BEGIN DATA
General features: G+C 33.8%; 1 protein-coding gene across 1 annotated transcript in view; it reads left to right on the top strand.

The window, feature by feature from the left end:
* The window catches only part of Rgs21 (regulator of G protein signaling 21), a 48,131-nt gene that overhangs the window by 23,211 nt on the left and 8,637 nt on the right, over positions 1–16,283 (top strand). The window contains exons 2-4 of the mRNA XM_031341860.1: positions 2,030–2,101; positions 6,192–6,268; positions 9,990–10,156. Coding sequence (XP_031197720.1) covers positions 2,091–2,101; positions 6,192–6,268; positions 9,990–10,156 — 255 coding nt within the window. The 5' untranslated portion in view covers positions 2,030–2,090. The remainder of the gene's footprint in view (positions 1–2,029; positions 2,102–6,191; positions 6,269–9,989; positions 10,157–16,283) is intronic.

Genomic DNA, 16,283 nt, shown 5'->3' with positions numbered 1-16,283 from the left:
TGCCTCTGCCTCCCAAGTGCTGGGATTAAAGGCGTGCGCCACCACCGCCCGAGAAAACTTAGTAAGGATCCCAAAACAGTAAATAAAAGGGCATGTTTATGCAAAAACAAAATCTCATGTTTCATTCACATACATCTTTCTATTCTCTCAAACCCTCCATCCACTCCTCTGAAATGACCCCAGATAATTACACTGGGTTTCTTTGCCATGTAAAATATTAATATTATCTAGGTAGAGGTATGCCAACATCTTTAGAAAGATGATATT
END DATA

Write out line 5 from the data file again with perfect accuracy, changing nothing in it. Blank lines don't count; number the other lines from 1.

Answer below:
TGCCTCTGCCTCCCAAGTGCTGGGATTAAAGGCGTGCGCCACCACCGCCCGAGAAAACTTAGTAAGGATCCCAAAACAGTAAATAAAAGGGCATGTTTATGCAAAAACAAAATCTCATGTTTCATTCACATACATCTTTCTATTCTCTCAAACCCTCCATCCACTCCTCTGAAATGACCCCAGATAATTACACTGGGTTTCTTTGCCATGTAAAATATTAATATTATCTAGGTAGAGGTATGCCAACATCTTTAGAAAGATGATATT